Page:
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Lockdowns unlikely to be needed again, scientist behind first lockdown says

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Further lockdowns are “unlikely” to be required to control the coronavirus pandemic in the UK, one of the government’s top scientific advisers has said.

It comes as the number of people in hospital with COVID-19 has fallen, and the average rate of infection has decreased.

COVID infections are widely expected to rise again in September, when school and university terms begin and more workers return to the office, but scientists are optimistic that this can be managed without some of the tough restrictions seen since the start of the pandemic.

Scientist advises UK gov't on coronavirus steps down after lockdown breach
Epidemiologist Neil Ferguson speaks at a news conference in London, Britain January 22, 2020, in this still image taken from video. REUTERS TV via REUTERS
Image: Neil Ferguson says extreme measures aren’t likely to be needed again

In an interview with The Times, immunologist Professor Neil Ferguson, who was behind the first lockdown last year, predicted lockdowns probably won’t be needed again to control the virus.

“I think it is unlikely we will need a new lockdown or even social distancing measures of the type we’ve had so far.”

However, the Imperial College professor did say they could not be ruled out if new variants throw the progress off course.

The “caveat” which might change the situation is if the “virus changes substantially”, he said.

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But Prof Ferguson added COVID was “going to transition quite quickly in a few months to be more something we live with and manage through vaccination rather than crisis measures”.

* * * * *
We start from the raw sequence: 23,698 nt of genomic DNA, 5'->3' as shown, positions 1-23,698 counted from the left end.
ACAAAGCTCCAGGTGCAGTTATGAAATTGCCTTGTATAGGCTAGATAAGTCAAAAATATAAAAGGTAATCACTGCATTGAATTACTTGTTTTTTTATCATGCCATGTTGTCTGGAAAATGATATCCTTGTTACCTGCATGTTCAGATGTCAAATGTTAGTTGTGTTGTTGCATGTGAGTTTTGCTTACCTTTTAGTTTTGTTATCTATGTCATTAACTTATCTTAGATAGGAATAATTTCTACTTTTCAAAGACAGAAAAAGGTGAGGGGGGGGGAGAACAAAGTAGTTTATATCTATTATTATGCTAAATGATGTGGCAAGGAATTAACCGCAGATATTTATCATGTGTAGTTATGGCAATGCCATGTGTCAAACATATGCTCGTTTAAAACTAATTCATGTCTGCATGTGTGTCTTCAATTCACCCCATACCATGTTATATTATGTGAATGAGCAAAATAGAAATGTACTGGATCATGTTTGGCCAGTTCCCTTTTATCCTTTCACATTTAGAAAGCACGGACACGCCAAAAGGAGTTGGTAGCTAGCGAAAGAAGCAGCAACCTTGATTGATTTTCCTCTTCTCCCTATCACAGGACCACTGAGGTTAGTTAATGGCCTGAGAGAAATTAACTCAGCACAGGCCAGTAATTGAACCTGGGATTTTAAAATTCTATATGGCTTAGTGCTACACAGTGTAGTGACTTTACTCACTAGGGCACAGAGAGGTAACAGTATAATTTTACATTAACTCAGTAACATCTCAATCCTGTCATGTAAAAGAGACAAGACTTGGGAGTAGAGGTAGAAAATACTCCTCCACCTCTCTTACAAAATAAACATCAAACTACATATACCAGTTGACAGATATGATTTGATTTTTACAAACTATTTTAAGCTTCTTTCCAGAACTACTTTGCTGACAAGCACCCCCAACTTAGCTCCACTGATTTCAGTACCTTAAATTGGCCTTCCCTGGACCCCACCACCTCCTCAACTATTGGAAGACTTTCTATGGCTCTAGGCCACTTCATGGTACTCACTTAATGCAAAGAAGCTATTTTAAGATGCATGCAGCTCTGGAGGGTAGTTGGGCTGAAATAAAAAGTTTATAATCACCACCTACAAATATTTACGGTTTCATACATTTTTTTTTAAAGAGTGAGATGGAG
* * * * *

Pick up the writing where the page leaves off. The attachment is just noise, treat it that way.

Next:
He said the vaccine had “dramatically changed the relationship between cases and hospitalisation”.

Euro 2020 created an “artificially inflated level of contact”, he said, leading to his predictions in July that the UK would hit 100,000 cases a day following phase four of unlocking.

But after the tournament ended, cases suddenly decreased, and Prof Ferguson said the “pingdemic” also had a “reasonable effect” on making it harder for the virus to spread.

It was as if Boris Johnson, instead of announcing freedom day, had “announced a lockdown in terms of how quickly across every local authority case numbers went down,” Prof Ferguson said.

England team huddle during extra-time
Image: Euro 2020 saw thousands of people gather in stadiums, as well as in pubs and bars

The number of COVID patients in hospital in England has dropped, with the latest figures from NHS England showing there were 4,879 patients in hospital at 8am on Friday 6 August, down 4.5% week-on-week from the 5,111 reported on Friday 30 July.

But we are not out of the woods yet, the scientist warned, saying we still may reach a point where case numbers increase again.

“We’re at a stage where we’ve got a huge amount of immunity in the population, but the virus is more transmissible than it’s ever been so we have this complicated trade-off,” he said.

He suspects additional deaths will continue for several years, warning “thousands to tens of thousands” more people could die in the coming winter.

Prof Ferguson said if Prime Minister Boris Johnson had locked down a week earlier in March 2020, “that first wave would have been very substantially reduced – halved in size at least, maybe even reduced by three quarters”.

Yet he acknowledges the “wonderful thing” of hindsight and understands why civil servants and other scientists “were hesitant about using quite uncertain modelling to make such a cataclysmic decision” as locking down.

He also revealed he had received hate messages from anti-lockdown campaigners, receiving hundreds of abusive emails, “mostly from people on the conspiracy theory end of the spectrum”.

The coronavirus reproduction number, or R value, in England has fallen and is between 0.8 and 1.1, according to the latest figures.

Last week, it was between 1.1 and 1.4. R represents the average number of people each infected person goes on to infect.